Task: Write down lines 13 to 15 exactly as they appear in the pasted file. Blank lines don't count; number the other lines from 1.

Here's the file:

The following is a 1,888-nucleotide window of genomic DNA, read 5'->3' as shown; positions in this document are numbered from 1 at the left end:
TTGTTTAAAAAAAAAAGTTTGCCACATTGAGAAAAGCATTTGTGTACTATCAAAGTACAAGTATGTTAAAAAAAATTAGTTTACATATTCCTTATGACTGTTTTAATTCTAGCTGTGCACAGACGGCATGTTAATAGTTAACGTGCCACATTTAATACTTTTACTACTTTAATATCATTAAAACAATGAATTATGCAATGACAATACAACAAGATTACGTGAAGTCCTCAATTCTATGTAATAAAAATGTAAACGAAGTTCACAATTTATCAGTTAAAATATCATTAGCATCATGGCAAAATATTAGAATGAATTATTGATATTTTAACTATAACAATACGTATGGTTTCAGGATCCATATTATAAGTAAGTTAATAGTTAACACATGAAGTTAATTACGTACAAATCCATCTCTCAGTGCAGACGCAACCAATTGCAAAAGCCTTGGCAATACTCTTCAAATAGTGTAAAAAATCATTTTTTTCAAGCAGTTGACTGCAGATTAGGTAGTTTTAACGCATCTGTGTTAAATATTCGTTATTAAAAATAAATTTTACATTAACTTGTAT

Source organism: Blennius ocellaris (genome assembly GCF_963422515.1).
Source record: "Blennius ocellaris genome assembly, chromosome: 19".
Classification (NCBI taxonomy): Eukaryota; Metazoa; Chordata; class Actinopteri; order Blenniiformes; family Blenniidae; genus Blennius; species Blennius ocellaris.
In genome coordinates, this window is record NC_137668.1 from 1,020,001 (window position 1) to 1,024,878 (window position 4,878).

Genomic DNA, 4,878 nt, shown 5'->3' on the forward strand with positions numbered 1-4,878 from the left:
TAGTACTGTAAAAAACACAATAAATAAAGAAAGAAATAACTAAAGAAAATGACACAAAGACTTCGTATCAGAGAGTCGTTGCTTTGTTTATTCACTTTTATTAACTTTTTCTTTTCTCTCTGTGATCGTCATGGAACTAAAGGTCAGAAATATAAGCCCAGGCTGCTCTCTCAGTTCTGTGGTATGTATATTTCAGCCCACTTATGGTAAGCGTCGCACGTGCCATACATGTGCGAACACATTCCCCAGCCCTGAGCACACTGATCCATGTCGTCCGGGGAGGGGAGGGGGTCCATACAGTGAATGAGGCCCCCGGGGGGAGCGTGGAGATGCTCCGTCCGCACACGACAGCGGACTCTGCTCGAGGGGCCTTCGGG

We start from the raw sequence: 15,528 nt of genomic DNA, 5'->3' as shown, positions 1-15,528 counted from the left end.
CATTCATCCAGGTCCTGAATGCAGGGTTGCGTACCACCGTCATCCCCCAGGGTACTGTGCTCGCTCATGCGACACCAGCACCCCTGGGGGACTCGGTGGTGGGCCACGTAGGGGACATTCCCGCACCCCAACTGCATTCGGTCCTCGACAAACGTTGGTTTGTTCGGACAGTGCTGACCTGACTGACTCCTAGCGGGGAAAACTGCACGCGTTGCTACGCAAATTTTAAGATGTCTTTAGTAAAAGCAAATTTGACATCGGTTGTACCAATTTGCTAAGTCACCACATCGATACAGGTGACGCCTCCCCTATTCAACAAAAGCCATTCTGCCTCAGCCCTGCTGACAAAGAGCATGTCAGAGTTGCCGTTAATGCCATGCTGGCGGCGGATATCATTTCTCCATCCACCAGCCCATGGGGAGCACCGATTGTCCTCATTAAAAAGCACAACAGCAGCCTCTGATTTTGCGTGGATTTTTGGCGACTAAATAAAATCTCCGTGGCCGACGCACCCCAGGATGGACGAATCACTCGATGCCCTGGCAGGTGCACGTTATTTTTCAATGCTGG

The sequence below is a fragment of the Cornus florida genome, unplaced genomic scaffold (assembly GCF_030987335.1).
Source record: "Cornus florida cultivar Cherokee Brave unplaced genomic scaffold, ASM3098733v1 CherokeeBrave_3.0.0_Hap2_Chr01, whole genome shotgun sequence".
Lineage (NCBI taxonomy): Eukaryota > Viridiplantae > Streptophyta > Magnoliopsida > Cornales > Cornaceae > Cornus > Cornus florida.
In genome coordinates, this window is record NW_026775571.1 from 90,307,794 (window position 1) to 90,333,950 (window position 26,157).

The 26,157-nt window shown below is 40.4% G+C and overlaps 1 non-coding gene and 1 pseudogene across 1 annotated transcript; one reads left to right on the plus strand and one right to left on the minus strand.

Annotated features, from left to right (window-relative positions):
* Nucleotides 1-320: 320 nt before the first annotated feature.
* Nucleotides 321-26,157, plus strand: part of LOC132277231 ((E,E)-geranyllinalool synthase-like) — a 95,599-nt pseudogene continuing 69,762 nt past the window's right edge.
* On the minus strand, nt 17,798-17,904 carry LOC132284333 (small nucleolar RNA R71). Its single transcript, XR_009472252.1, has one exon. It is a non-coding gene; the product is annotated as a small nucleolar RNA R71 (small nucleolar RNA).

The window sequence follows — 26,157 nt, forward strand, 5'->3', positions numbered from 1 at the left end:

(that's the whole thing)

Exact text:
Lineage (NCBI taxonomy): Eukaryota > Viridiplantae > Streptophyta > Magnoliopsida > Cornales > Cornaceae > Cornus > Cornus florida.
In genome coordinates, this window is record NW_026775571.1 from 90,307,794 (window position 1) to 90,333,950 (window position 26,157).

The 26,157-nt window shown below is 40.4% G+C and overlaps 1 non-coding gene and 1 pseudogene across 1 annotated transcript; one reads left to right on the plus strand and one right to left on the minus strand.